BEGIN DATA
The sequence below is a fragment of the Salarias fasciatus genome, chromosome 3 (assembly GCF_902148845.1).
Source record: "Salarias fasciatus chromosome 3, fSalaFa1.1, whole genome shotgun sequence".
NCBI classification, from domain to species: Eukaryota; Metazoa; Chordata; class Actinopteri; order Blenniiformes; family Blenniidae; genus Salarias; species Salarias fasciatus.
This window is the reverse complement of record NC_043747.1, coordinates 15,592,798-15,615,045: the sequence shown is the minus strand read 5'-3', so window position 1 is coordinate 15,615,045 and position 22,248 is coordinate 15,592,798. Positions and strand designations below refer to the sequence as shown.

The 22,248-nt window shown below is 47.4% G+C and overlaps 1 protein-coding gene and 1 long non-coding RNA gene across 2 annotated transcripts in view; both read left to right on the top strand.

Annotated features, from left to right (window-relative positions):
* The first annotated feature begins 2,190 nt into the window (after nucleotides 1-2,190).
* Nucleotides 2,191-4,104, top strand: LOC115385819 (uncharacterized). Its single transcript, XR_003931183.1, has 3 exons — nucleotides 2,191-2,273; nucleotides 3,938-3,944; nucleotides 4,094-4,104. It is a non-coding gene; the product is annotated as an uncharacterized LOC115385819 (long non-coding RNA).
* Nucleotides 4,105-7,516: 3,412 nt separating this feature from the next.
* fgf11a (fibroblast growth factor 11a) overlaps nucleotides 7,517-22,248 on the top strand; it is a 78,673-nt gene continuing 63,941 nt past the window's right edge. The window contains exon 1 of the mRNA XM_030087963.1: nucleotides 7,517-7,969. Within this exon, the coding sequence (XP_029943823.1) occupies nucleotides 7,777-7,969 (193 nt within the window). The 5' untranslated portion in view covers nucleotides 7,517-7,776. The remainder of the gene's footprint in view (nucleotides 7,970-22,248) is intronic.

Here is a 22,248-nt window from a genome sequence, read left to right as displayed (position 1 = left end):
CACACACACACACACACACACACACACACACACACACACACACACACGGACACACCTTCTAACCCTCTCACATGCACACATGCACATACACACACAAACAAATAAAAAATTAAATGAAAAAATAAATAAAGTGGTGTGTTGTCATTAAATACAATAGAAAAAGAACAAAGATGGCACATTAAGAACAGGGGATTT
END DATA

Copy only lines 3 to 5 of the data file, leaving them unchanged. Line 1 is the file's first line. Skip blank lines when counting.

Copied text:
NCBI classification, from domain to species: Eukaryota; Metazoa; Chordata; class Actinopteri; order Blenniiformes; family Blenniidae; genus Salarias; species Salarias fasciatus.
This window is the reverse complement of record NC_043747.1, coordinates 15,592,798-15,615,045: the sequence shown is the minus strand read 5'-3', so window position 1 is coordinate 15,615,045 and position 22,248 is coordinate 15,592,798. Positions and strand designations below refer to the sequence as shown.

The 22,248-nt window shown below is 47.4% G+C and overlaps 1 protein-coding gene and 1 long non-coding RNA gene across 2 annotated transcripts in view; both read left to right on the top strand.